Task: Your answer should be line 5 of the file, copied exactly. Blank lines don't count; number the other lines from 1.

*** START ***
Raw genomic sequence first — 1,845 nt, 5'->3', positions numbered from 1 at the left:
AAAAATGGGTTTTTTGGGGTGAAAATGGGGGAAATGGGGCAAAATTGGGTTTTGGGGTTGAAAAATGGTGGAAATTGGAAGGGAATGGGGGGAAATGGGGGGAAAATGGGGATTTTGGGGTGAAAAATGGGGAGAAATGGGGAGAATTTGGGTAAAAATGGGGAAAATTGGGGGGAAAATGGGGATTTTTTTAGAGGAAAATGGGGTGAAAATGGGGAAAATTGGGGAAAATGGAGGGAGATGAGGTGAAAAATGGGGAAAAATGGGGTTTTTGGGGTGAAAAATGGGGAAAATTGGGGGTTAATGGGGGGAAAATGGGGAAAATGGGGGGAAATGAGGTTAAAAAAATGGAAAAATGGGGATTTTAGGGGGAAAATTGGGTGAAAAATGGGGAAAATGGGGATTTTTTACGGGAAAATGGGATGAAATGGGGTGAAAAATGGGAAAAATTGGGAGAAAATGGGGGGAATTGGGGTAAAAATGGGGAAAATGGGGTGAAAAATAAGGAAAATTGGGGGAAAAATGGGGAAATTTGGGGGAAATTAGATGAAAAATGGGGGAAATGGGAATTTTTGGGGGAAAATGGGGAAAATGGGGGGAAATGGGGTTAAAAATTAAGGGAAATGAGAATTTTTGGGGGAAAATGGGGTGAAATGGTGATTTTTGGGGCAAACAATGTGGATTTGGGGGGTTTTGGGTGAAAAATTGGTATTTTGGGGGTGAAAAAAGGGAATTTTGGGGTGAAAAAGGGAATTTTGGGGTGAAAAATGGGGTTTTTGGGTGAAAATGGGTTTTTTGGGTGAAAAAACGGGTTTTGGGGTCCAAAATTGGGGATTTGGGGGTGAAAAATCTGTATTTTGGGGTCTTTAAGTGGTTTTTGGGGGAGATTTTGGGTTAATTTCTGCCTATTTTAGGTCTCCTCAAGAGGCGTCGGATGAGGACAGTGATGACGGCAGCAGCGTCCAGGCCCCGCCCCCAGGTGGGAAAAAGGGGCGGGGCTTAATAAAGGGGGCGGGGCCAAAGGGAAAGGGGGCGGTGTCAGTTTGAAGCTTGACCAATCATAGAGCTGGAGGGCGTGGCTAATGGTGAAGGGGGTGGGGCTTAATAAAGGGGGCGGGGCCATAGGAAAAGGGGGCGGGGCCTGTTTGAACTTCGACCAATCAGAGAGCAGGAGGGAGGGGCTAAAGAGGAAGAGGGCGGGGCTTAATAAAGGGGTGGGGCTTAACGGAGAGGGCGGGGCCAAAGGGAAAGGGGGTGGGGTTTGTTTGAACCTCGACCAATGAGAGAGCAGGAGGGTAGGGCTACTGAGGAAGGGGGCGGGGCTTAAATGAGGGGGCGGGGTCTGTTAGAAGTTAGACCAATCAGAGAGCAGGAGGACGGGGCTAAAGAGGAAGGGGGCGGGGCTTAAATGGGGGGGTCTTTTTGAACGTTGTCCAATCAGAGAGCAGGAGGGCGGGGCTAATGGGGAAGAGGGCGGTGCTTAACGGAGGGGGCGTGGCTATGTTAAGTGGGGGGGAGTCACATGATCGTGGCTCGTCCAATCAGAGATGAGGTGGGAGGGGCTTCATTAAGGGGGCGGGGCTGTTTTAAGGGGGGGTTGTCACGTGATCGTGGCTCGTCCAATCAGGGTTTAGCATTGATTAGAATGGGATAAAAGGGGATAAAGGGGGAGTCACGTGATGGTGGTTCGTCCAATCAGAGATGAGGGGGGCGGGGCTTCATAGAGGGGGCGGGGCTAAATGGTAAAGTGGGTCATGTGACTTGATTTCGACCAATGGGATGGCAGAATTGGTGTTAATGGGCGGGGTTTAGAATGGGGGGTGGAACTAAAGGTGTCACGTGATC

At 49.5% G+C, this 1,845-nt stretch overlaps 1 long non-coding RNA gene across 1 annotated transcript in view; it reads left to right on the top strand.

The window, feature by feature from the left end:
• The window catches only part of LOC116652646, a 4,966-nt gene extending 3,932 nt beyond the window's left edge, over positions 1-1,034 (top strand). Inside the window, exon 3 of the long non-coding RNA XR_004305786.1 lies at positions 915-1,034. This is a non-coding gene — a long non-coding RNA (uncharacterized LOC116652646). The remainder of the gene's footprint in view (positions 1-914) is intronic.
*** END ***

• The window catches only part of LOC116652646, a 4,966-nt gene extending 3,932 nt beyond the window's left edge, over positions 1-1,034 (top strand). Inside the window, exon 3 of the long non-coding RNA XR_004305786.1 lies at positions 915-1,034. This is a non-coding gene — a long non-coding RNA (uncharacterized LOC116652646). The remainder of the gene's footprint in view (positions 1-914) is intronic.